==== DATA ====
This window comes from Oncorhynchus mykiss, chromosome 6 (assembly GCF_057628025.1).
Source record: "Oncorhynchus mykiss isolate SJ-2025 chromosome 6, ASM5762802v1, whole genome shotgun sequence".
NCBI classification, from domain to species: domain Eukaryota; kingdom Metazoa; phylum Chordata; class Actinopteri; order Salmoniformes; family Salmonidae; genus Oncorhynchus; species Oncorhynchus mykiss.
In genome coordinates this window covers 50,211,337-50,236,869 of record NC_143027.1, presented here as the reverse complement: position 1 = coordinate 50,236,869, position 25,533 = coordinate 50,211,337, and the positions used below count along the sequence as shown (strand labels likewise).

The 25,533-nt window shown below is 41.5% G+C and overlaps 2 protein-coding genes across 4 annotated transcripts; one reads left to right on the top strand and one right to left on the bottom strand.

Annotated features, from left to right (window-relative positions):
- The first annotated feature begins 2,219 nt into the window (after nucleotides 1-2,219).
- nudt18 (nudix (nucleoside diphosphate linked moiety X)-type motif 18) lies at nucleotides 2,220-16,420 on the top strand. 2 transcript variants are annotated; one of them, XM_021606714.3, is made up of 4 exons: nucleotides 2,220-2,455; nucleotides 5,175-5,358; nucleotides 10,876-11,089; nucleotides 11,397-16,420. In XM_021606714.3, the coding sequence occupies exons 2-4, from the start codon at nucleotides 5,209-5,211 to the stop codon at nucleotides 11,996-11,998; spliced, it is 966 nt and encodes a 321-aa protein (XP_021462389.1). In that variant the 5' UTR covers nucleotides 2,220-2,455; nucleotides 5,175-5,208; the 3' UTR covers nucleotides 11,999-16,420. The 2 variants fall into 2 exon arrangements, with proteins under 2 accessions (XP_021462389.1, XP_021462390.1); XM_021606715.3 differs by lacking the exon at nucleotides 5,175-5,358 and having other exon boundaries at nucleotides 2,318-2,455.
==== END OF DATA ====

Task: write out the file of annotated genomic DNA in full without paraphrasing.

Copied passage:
This window comes from Oncorhynchus mykiss, chromosome 6 (assembly GCF_057628025.1).
Source record: "Oncorhynchus mykiss isolate SJ-2025 chromosome 6, ASM5762802v1, whole genome shotgun sequence".
NCBI classification, from domain to species: domain Eukaryota; kingdom Metazoa; phylum Chordata; class Actinopteri; order Salmoniformes; family Salmonidae; genus Oncorhynchus; species Oncorhynchus mykiss.
In genome coordinates this window covers 50,211,337-50,236,869 of record NC_143027.1, presented here as the reverse complement: position 1 = coordinate 50,236,869, position 25,533 = coordinate 50,211,337, and the positions used below count along the sequence as shown (strand labels likewise).

The 25,533-nt window shown below is 41.5% G+C and overlaps 2 protein-coding genes across 4 annotated transcripts; one reads left to right on the top strand and one right to left on the bottom strand.

Annotated features, from left to right (window-relative positions):
- The first annotated feature begins 2,219 nt into the window (after nucleotides 1-2,219).
- nudt18 (nudix (nucleoside diphosphate linked moiety X)-type motif 18) lies at nucleotides 2,220-16,420 on the top strand. 2 transcript variants are annotated; one of them, XM_021606714.3, is made up of 4 exons: nucleotides 2,220-2,455; nucleotides 5,175-5,358; nucleotides 10,876-11,089; nucleotides 11,397-16,420. In XM_021606714.3, the coding sequence occupies exons 2-4, from the start codon at nucleotides 5,209-5,211 to the stop codon at nucleotides 11,996-11,998; spliced, it is 966 nt and encodes a 321-aa protein (XP_021462389.1). In that variant the 5' UTR covers nucleotides 2,220-2,455; nucleotides 5,175-5,208; the 3' UTR covers nucleotides 11,999-16,420. The 2 variants fall into 2 exon arrangements, with proteins under 2 accessions (XP_021462389.1, XP_021462390.1); XM_021606715.3 differs by lacking the exon at nucleotides 5,175-5,358 and having other exon boundaries at nucleotides 2,318-2,455.